November 11, 2016 / 9:52 PM / 3 years ago

Bank of Canada candor boosts credibility, throws markets

OTTAWA (Reuters) - The Bank of Canada has been puzzled at times, unsure at others, and not shy about saying what it doesn’t know, a frankness that helps its credibility but has left markets struggling to adjust.

A man is reflected in a window while walking past the Bank of Canada office in Ottawa, Ontario, Canada, May 25, 2016. REUTERS/Chris Wattie

“I don’t have to remind you how many sources of uncertainty we face,” Bank of Canada Stephen Poloz said in Santiago on Friday, reiterating what has become the bank’s candid assessment of puzzling times. [L1N1DC1I8]

Under Poloz’s tenure, the bank has opened up and adjusted communications in ways that markets generally like, even if it comes with more volatility.

Since he took the helm in 2013, the bank dropped forward guidance that gives a direct hint on the next move in interest rates. It also put ranges around its U.S. and Canadian growth expectations, effectively broadening its forecast, and moved to a risk-management approach to monetary policy.

However, unlike its U.S. and British counterparts, the bank does not publish minutes of policy meetings, which would shed light on policy discussions and possibly show dissent or unanimity around decisions.

While including some frank language about what he does not know, Poloz’s message has become more nuanced and often more difficult for markets to understand, if only because more information does not always add clarity.

“Markets like clear road maps to central bank policy,” said Frances Donald, senior economist at Manulife Asset Management in Toronto. “What Governor Poloz has given us is a more complex and complicated road map.”

Last month, a surprise admission by Poloz during a press conference that policymakers had considered cutting rates roiled the Canadian dollar, in part because no mention had been made of that option in the bank’s statement hours earlier. [L1N1CP0BY]

Poloz made the case for incorporating uncertainty into policy decisions in a 2014 discussion paper, saying that for policymakers, uncertainty was not an abstract but “a daily preoccupation” - an admission that picking specific forecasts and targets was a fool’s game.

He said the purpose was to “inject a little more realism about uncertainty into the narrative” and trust markets to deal with the flow of data.

In its October monetary policy report, the bank used the word “uncertainty” 12 times, both in reference to external forces and the bank’s own expectations.

Last year, stumped by the stalled recovery in exports, Poloz told a reporter that “if you get some good ideas, let me know” - a candor some appreciate.

“Personally, I think it slightly enhances their credibility, basically admitting that there are a lot of things they simply can’t know at this point,” said Doug Porter, chief economist at BMO Capital Markets, in Toronto.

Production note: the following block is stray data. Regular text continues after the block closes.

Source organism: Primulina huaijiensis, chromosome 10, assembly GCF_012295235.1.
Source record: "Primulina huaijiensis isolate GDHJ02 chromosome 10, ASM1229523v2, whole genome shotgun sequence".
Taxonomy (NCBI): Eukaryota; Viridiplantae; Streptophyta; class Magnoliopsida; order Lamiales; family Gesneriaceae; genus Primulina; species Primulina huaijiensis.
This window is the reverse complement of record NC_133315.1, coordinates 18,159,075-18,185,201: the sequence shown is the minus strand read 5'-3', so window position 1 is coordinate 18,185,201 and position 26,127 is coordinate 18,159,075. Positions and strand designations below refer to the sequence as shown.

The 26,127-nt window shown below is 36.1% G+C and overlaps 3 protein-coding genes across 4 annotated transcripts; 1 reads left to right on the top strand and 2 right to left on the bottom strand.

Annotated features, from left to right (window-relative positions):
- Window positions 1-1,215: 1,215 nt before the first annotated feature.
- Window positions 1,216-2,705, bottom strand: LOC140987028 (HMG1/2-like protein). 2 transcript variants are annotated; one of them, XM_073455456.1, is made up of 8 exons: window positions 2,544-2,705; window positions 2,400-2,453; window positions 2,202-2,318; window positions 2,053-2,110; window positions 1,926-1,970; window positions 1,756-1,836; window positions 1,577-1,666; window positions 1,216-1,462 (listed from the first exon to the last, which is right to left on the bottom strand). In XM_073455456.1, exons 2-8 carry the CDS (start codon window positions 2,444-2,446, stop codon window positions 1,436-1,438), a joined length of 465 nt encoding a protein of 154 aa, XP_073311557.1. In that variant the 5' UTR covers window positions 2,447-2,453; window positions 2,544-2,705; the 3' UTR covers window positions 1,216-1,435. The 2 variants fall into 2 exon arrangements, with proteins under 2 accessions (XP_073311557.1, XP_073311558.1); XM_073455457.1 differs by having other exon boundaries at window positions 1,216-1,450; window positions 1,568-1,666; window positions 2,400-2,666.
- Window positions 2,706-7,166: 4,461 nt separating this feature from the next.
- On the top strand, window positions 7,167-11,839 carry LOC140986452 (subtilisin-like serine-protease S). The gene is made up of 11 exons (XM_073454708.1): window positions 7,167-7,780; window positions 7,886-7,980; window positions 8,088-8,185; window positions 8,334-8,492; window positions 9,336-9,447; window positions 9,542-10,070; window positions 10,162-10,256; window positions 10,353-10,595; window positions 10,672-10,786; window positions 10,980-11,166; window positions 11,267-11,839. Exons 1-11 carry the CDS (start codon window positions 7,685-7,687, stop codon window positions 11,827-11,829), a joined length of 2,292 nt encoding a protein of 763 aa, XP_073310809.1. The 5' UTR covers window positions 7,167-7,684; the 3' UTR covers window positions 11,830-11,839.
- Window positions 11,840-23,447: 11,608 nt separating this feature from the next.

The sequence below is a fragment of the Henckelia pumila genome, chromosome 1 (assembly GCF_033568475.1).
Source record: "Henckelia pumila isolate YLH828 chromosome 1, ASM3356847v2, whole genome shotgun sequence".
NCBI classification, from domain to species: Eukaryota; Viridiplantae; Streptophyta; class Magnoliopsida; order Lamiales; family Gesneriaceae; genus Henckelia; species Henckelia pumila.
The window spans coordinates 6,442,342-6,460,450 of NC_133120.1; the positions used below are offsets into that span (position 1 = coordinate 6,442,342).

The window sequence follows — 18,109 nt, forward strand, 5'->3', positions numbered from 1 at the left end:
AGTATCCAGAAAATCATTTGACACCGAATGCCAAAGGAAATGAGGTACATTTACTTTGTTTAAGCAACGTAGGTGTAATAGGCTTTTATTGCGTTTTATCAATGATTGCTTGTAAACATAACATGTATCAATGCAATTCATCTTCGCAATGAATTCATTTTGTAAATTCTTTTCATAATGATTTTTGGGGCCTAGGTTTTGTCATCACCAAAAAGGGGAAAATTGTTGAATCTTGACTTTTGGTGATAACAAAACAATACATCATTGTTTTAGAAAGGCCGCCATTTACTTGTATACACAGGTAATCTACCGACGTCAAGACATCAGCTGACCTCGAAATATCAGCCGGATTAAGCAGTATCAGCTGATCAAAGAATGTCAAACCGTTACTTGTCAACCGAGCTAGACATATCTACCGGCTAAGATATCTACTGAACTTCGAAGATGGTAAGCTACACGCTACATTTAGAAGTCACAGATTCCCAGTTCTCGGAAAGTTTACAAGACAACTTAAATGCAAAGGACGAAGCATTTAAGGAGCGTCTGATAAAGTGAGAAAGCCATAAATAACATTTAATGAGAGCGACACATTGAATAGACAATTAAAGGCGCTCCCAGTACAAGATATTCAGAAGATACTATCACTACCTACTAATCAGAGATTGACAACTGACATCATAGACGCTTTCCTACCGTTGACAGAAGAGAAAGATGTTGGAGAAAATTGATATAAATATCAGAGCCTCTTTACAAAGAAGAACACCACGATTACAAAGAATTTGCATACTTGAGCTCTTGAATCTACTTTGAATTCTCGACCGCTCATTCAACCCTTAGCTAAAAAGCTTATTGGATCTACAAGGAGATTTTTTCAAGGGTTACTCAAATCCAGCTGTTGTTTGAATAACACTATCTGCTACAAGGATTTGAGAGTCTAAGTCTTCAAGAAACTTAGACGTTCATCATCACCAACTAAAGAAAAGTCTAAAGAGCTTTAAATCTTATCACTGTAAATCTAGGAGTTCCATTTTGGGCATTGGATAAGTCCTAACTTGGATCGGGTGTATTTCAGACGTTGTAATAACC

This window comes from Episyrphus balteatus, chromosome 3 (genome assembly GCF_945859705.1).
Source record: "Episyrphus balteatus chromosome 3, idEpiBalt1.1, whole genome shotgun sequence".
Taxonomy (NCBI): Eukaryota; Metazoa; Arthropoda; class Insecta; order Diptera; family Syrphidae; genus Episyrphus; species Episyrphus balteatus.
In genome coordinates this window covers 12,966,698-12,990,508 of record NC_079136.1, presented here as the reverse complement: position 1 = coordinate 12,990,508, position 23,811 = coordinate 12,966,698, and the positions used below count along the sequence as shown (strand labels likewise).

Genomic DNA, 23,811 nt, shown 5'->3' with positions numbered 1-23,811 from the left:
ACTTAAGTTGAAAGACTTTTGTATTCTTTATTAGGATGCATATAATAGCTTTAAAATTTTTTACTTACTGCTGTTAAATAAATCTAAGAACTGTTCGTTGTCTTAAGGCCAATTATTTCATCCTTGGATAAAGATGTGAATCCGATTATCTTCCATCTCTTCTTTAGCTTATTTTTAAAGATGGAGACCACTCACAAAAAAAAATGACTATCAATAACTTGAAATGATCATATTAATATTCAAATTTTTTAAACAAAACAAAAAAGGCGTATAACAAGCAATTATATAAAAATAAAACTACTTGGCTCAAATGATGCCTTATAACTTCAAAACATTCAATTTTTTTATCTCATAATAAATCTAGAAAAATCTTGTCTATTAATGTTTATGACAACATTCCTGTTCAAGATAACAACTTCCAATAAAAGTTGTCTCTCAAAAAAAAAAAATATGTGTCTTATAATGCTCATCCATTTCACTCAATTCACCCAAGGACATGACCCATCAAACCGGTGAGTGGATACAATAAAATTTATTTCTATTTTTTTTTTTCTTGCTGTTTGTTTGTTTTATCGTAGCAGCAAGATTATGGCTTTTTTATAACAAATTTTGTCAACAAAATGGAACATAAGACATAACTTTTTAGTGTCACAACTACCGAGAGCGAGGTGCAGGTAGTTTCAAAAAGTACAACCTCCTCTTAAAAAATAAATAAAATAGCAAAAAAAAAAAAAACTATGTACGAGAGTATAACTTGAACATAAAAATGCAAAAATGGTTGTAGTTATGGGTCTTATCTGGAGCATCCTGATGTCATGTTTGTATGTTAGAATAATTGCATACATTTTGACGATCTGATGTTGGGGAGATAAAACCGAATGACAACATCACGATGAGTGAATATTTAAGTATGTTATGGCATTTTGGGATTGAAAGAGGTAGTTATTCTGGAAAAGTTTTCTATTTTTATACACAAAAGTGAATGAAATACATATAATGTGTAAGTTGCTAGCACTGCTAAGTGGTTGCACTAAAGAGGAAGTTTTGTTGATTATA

Central bank watchers expect to see more of that language in the bank’s statement next month as it tries to assess the impact of the U.S. election.

Given how exposed Canada’s economy is to global factors like oil prices, market players say the central bank has no choice but to acknowledge the unknown.

“It’s hard to say there’s a better alternative,” said Rahim Madhavji, president at, in Toronto. “You want transparency, you want them to give the information they’re giving.”

Some worry that the more information the bank gives, the harder it is to know what matters to decision-makers.

Last month the bank said that it was dropping one measure of core inflation in favor of three measures, confirming what many analysts had already suspected - that the bank was looking beyond the headlines everyone else was watching.

The bank has also put bands around its growth forecasts and discussed alternative ways of measuring the output gap - a tough task because potential output can only be estimated, and may be influenced by global demand, two factors that have seen the bank repeatedly revise their estimate of when the gap will close.

“In one sense, they’re being very obvious about their own limitations,” said economist Dana Peterson at Citi in New York. “On the other hand, they’re providing less and less information that would pin them down to anything.”

For now, it’s an honesty some are willing to try.

“Not having a crystal ball is fine,” said Scott Smith, director of hedging solutions at Cambridge Global Payments, in Toronto. “But pretending you have a crystal ball and mixing up the messages is obviously a lot worse for markets.”

Additional reporting by Rosalba O'Brien and Anthony Esposito in Santiago; Editing by Chizu Nomiyama

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